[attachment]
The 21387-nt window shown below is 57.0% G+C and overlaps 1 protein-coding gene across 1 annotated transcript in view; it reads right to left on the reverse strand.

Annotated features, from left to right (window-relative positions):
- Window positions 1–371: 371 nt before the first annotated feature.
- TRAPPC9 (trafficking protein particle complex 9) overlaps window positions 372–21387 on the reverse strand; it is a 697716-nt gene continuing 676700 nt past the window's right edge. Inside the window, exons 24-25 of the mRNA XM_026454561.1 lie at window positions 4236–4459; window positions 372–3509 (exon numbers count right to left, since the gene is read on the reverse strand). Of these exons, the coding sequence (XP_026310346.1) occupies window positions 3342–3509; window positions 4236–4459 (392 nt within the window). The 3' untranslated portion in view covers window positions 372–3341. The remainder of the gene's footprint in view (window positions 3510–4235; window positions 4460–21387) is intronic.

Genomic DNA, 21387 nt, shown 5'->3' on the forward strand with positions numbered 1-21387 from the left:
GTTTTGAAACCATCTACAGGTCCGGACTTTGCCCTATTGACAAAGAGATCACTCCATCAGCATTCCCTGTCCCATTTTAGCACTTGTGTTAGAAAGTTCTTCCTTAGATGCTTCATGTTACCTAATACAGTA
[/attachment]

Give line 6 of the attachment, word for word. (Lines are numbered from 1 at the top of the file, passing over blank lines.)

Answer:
GTTTTGAAACCATCTACAGGTCCGGACTTTGCCCTATTGACAAAGAGATCACTCCATCAGCATTCCCTGTCCCATTTTAGCACTTGTGTTAGAAAGTTCTTCCTTAGATGCTTCATGTTACCTAATACAGTA